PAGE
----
Westpac MNI China Consumer Sentiment Indicator Up From Record Low

According to the latest Westpac MNI report consumer confidence in China has regained some ground in November following October’s plunge. Consumers were increasingly optimistic about the outlook for long-term business conditions and confidence in the labour market edged higher.

The Westpac MNI China Consumer Sentiment Indicator rose 3% to 113.1 in November, having fallen sharply to a record low of 109.7 in the previous month, with the rate cuts in late October and the accompanying fiscal expansion possibly boosting sentiment. All sub-categories that make up the indicator gained ground, although none fully recovered to September’s levels.

The rise in sentiment was led by increased optimism about future business conditions, while respondents were also more upbeat about the current state of business following October’s downbeat assessment. Respondents were also increasingly optimistic about the outlook for their household finances, and buying conditions for large durable items turned slightly more favourable, although remained weak. This was accompanied by gains in all measures of expected ‘discretionary’ spending, led by a more positive outlook for shopping and entertainment spend.

The improved outlook for business conditions and household finances was also reflected in an improvement in labour market sentiment. The Employment Outlook Indicator increased for the first time in four months, edging up to 95.2 in November, although still below the breakeven level of 100.

In spite of a more supportive policy environment for real estate, House Price Expectations fell for the third consecutive month, although it remains relatively high in level terms. Real estate also lost some ground as a preferred destination for savings, although consumers remained positive about participating in the property market, evidenced by a rebound in buying sentiment.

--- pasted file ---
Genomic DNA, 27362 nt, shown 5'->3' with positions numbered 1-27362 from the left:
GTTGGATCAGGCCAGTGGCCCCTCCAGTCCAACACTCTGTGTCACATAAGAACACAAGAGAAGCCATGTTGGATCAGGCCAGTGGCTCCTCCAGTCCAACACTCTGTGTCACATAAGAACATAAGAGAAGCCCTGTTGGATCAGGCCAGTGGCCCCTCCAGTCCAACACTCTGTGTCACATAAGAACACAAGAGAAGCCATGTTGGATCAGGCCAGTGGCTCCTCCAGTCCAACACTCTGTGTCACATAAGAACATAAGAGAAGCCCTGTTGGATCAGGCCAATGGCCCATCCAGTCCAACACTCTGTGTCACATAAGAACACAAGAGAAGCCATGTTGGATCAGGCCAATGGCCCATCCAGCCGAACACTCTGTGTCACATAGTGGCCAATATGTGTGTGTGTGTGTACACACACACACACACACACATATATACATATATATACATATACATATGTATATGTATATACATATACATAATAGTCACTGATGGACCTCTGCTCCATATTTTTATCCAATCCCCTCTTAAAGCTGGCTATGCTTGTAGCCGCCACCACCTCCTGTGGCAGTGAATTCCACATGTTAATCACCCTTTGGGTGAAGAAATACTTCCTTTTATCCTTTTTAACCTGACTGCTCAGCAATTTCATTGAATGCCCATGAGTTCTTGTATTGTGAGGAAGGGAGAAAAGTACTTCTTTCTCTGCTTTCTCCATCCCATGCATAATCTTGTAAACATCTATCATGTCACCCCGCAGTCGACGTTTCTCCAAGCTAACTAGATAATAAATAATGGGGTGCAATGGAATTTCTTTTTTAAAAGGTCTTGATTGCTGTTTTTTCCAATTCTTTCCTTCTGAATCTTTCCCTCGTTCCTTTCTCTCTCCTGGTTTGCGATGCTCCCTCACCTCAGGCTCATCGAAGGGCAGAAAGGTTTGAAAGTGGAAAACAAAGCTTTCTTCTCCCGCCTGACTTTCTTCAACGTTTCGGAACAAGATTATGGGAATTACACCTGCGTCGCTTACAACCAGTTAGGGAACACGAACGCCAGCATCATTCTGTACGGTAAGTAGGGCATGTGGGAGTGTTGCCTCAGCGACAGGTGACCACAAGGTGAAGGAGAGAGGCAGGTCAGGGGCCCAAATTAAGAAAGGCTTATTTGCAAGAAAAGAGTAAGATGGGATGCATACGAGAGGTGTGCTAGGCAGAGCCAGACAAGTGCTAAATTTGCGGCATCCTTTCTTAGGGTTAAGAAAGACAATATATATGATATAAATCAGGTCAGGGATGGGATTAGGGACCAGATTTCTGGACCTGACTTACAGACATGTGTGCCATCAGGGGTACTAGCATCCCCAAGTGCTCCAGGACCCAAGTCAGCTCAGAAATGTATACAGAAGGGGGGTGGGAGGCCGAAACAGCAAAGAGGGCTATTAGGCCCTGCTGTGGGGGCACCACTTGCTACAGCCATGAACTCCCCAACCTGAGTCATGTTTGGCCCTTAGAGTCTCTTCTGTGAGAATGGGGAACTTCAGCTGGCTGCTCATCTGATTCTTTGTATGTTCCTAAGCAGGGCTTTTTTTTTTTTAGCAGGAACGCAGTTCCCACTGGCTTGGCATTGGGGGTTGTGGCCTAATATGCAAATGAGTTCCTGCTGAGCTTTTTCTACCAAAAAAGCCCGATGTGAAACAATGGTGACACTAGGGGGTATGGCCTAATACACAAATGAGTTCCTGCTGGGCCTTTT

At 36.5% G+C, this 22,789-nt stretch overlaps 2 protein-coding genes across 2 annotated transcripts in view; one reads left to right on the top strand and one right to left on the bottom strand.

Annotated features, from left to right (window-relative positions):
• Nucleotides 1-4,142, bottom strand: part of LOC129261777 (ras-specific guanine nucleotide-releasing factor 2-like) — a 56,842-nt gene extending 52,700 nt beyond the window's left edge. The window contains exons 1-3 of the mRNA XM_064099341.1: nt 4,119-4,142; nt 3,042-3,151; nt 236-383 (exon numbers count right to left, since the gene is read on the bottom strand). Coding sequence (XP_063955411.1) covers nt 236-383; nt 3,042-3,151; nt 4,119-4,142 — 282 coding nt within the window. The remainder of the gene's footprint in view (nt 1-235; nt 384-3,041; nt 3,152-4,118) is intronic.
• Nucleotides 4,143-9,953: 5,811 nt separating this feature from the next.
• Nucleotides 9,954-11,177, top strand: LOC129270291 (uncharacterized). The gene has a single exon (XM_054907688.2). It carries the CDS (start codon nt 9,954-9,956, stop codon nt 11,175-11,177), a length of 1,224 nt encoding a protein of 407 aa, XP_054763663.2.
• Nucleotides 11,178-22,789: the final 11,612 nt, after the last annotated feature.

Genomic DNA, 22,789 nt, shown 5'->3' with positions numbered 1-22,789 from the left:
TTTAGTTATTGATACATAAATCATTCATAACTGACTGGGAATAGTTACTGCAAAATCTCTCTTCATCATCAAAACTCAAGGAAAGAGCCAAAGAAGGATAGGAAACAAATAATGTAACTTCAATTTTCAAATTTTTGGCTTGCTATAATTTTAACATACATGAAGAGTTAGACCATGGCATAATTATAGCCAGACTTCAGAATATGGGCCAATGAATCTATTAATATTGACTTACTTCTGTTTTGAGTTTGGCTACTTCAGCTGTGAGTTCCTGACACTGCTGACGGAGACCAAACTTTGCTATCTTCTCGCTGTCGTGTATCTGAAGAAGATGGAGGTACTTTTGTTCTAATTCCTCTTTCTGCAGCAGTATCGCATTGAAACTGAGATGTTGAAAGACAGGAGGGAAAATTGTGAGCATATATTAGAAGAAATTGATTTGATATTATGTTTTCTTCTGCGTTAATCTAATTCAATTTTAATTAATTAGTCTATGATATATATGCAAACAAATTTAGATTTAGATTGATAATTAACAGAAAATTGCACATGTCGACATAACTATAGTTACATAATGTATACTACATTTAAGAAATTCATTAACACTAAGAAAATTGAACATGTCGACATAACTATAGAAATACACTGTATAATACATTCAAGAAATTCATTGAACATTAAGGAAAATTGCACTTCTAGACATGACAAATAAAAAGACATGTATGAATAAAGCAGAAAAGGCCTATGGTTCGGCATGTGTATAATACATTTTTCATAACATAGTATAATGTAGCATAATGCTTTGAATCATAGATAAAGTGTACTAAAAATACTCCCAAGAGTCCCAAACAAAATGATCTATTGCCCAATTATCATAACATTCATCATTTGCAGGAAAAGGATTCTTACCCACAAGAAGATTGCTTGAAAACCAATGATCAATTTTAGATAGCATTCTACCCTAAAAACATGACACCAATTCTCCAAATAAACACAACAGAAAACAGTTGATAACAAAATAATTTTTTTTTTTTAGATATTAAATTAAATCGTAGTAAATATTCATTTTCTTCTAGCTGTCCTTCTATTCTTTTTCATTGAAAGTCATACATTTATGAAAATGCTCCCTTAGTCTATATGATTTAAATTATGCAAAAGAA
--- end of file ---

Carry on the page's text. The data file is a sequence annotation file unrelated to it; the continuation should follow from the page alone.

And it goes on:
Commenting on the latest survey, Chief Economist of MNI Indicators Philip Uglow said, “The recent round of rate cuts appears to have helped push consumer confidence up from the record low seen in October. Sentiment, though, is significantly down from the September high. Up until October respondents had appeared resilient in the face of a barrage of economic bad news, but subsequent weaker sentiment readings have shown consumers are not fully insulated from the wider economic slowdown.”

Westpac’s Senior Economist Matthew Hassan said, “The lift in sentiment is a welcome development. Although we viewed last month’s sharp drop as mainly an overdue correction bringing Chinese consumer confidence more in line with the softer tone coming from other economic data, there was a risk that sentiment could have gone on to register a deeper shock. A timely easing in policy appears to have helped spur this month’s rally. A more stable financial market backdrop, the end to China’s ‘one child’ policy, and the timing of the survey, conducted in the run-up to the Single’s Day online spending splurge, may also have helped. Despite these positives, Chinese consumers are clearly still cautious about the outlook for the economy and anxious about the implications for jobs. Sentiment around housing remains a notable positive but even here we are wary of recent slippage and what this may mean for a recovery that has yet to show convincing signs of broadening and strengthening.”


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